Street Fighter 6: Bad Habits Holding You Back
Street Fighter 6 is a mental game just as much as it is a mechanical one. Tendencies and habits lead to openings that your opponents can exploit, whether or not you are aware that you have bad habits in the first place. A lot of the time, these bad habits are enough to hold you back from reaching the next rank or just improving in general.
Fortunately, such patterns are common across the fighting game genre as a whole, so identifying these habits isn’t too difficult. What is difficult however is actually breaking these habits, which may already be ingrained depending on how long you’ve been playing fighting games to begin with.
But fret not, we’re here to discuss what the most frequently held bad habits there are and how to fix them — in order for you to level up in Street Fighter 6.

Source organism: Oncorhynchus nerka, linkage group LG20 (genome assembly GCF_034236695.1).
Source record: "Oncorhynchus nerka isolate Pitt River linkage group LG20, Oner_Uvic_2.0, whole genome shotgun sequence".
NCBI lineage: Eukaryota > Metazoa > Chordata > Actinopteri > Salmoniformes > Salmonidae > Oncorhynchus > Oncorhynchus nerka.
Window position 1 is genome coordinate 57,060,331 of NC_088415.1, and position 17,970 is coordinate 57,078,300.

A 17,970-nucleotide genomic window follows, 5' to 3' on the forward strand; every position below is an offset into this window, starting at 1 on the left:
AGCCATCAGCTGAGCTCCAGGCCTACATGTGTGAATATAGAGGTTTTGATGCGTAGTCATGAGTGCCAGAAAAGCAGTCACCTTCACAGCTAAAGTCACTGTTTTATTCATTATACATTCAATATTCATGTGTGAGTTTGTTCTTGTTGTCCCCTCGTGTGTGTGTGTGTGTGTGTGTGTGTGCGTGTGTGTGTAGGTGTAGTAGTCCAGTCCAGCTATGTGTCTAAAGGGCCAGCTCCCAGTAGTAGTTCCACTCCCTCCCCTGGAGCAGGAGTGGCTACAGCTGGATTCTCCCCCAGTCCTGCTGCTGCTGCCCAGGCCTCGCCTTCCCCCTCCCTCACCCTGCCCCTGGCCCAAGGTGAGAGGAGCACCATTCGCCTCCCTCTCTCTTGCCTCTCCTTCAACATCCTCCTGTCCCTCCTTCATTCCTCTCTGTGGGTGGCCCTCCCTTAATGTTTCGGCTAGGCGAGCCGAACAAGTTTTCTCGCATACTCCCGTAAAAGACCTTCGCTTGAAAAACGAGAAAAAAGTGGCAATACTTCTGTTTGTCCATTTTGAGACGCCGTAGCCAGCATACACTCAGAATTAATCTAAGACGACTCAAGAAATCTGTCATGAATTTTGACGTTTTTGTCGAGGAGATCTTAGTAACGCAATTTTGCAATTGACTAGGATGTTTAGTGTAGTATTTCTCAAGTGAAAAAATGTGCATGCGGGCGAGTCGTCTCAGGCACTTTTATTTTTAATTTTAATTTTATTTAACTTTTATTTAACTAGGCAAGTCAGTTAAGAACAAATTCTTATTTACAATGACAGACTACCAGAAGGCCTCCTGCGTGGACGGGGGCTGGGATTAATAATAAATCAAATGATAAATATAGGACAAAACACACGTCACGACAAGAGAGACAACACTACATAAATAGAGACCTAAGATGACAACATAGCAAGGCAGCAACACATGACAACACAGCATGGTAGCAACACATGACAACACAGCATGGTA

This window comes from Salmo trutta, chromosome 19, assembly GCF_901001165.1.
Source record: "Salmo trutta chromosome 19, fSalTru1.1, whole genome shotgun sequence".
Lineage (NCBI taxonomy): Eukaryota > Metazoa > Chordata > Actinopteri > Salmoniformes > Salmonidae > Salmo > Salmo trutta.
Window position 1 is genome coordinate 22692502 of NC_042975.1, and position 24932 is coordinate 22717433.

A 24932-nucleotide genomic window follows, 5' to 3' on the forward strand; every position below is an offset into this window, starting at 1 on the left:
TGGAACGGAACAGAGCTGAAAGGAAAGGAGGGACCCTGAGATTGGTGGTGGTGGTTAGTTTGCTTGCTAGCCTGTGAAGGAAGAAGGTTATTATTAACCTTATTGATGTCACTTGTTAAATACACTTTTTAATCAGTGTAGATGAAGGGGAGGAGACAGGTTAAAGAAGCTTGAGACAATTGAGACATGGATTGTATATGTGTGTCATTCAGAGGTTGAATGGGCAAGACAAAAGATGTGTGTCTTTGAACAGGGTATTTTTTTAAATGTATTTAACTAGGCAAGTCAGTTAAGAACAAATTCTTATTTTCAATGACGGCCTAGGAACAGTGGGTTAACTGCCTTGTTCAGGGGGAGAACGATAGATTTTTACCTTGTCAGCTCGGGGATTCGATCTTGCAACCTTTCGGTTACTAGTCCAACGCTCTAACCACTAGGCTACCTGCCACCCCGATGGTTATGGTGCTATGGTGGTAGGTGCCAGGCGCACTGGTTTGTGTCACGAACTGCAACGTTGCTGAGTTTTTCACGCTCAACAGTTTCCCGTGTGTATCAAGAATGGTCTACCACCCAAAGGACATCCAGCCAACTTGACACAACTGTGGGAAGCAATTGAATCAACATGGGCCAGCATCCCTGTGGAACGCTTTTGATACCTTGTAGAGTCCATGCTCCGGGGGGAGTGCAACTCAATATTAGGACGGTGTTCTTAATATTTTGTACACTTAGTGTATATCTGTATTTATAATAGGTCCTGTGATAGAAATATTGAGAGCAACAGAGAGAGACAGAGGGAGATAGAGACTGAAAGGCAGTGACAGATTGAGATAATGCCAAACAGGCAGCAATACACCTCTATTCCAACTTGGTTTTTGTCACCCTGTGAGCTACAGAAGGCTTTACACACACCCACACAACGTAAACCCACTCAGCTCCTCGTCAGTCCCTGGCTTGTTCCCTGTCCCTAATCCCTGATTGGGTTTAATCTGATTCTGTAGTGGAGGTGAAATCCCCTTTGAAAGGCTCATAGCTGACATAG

Mashing on block
It’s tempting to press buttons after blocking attacks in order to take your turn back. Perfectly understandable, of course, as it’s just natural to want to take advantage of every chance you get to pressure your opponent or try to fight your way out of a sticky situation. But more often than not, mashing on block will just get you killed — especially if your opponent knows how to do frame traps.
Instead, we suggest blocking more and being a bit more patient. Sometimes it’s just what you have to do in order to not eat a counter hit combo. You do not have to challenge every blockstring the opponent throws at you — unless of course you know that their pressure is actually fake and that there’s a gap in between hits somewhere.
In all other cases, though, blocking or even parrying is a much safer option. Drive Parry tends to go underutilized by novice and intermediate players, which is a shame considering how powerful of a defensive option it is in Street Fighter 6. Keeping your cool will pay off more often than not, particularly against players that tend to go crazy with the pressure. Don’t worry, you’ll get your turn back eventually.
Teching throws too much